“I know a lot of people use that rhetoric and there is a lot of greenwashing out there, but I think when you look at TTC’s TreadRight initiatives over the last decade, it really does put its money where its mouth is”.
When asked whether the decision to ban practices such as elephant riding was guilty of viewing animal welfare through a western-centric lens, Rodgers advocated for a “balanced approach”.
“One of the strong points when TreadRight partnered with Wildlife SOS was that they didn’t immediately go out there and say this is absolutely bad and you shouldn’t do it, we stopped some of these programs but with the money that they invested, which was considerable, it went into an education centre to actually break the chain,” Rodgers said.
“We are very strict with our DMCs and operators on the ground and if we find out that anything is against our policy we will remove our volume of business from them…it is very much a hand of the western traveller coming down but it has to be in balance,” he added.
Perhaps the most ubiquitous form of sustainable policy change emanating from the travel sector has been the phasing out of single-use plastics. High on the hit list for brands have been plasticbags, water bottles, straws, polystyrene and food packaging.
Norwegian-based cruise line Hurtigruten has been one of the companies at the front line of implementing a major policy shift, with the business formally removing all single-use plastics from its entire operations in July last year.
“We were the first major cruise company in the world to do it,” said Hurtigruten Managing Director, APAC Region Damian Perry. “At first we thought ‘how do we actually do this?’ We’ve been operating for so many years with plastic cups, plastic bags, a lot of plastic waste… but it only took four months to do a turnaround which is quite amazing,” he added.
One of the criticisms that brands have faced when announcing their intentions to phase out the use of single-use plastics has been the charge of tokenism, with some companies committing to only partial eliminations over long-term periods, an observation not lost on Perry.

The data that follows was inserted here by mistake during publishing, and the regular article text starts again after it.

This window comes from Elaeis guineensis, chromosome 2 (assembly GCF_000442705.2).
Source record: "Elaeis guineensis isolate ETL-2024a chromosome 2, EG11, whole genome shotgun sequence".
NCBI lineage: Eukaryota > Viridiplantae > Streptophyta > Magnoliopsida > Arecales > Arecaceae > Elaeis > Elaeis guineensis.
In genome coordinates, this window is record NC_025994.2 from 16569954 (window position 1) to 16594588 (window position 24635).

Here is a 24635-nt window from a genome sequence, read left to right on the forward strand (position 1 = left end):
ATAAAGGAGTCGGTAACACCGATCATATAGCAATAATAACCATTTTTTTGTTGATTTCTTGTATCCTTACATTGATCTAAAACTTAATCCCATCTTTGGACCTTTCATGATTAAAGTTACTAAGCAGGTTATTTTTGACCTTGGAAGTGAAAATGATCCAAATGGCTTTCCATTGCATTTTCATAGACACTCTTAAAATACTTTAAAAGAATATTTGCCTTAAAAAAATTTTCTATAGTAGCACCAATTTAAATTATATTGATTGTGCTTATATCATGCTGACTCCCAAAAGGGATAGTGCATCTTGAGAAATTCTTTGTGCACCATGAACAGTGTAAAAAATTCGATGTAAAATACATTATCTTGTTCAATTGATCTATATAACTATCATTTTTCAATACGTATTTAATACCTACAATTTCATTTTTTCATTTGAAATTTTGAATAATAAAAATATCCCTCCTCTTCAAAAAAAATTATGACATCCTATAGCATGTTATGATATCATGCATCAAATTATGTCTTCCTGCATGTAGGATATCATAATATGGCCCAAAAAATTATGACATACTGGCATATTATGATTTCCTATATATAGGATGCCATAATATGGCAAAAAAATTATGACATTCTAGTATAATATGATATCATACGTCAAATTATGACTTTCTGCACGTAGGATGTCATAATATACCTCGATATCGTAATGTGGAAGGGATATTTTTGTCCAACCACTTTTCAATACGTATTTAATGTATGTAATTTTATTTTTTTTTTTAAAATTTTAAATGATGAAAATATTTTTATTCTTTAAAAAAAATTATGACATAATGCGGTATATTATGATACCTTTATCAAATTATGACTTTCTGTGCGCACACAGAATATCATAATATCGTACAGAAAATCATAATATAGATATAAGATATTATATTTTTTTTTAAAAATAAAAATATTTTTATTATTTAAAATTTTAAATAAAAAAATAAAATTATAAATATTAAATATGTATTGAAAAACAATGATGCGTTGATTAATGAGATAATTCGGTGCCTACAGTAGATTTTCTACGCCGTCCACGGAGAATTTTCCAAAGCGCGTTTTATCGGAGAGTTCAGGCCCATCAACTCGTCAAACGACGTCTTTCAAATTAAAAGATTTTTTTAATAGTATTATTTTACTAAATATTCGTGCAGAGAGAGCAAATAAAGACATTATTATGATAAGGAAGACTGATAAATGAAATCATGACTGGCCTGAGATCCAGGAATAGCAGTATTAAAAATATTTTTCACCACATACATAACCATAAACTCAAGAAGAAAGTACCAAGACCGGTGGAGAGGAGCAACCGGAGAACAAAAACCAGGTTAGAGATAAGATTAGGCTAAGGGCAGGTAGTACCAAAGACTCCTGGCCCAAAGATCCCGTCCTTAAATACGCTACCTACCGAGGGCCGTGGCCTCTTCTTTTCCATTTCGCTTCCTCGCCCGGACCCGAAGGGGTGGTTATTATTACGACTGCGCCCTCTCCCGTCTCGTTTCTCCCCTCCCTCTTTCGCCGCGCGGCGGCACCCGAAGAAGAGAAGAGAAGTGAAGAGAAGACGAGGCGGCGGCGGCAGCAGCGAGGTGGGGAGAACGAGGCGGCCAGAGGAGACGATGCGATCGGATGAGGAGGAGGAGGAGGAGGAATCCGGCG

“It’s not only about banning plastics like single-use straws, it’s actually about really working toward making the whole expedition cruise industry more sustainable,” he said.
“To actually go out there and say something like ‘we are going to remove straws by 2025′, that is simply not enough, that is really riding the wave… the thing is about sustainability there is no free ride, you have to be able to prove it, you have to be accountable, you have to action it, if you don’t you will be found out very quickly by the consumer,” Perry added.
Perry is adamant that taking the plunge and showing leadership on making sustainable changes such as banning plastics also serves to enhance the brands’ commercial outcomes, as the move typically initiates an internal review of operations which often uncover new ways to make savings.
“Our operational team have not returned any reports suggesting we’ve had an increase in costs, in fact when you actually do something like this and make such a strong statement and have been so clear on our direction other benefits come your way,” he said.
“The biggest benefit has been an internal one, it’s really engaged all of our people globally… it also helped to create a real mission and focus on being more fuel efficient so we’ve actually improved our fuel efficiency and over the last year our fuel improvement has experienced a 10% improvement which is actually a cost benefit,” Perry added.
Hurtigruten’s banning of single-use plastics has seen more than three tonnes of plastics removed from the company’s fleet over the last 12 months, a positive result that excludes the plastics saved by applying pressure to its supply chain partners as well.
“We actually did a deep dive and found that the plastics issue was engrained in our supply chain as well, so we engaged with our supply chain partners and said. ‘look this is our direction going forward and you have to join us on this journey and remove plastics from your supply chain’,” Perry said.
Considered an integral pillar of the sustainability conversation in the travel industry is the need to ensure communities on the tourist trail are included as economic beneficiaries and that their way of life doesn’t come to harm.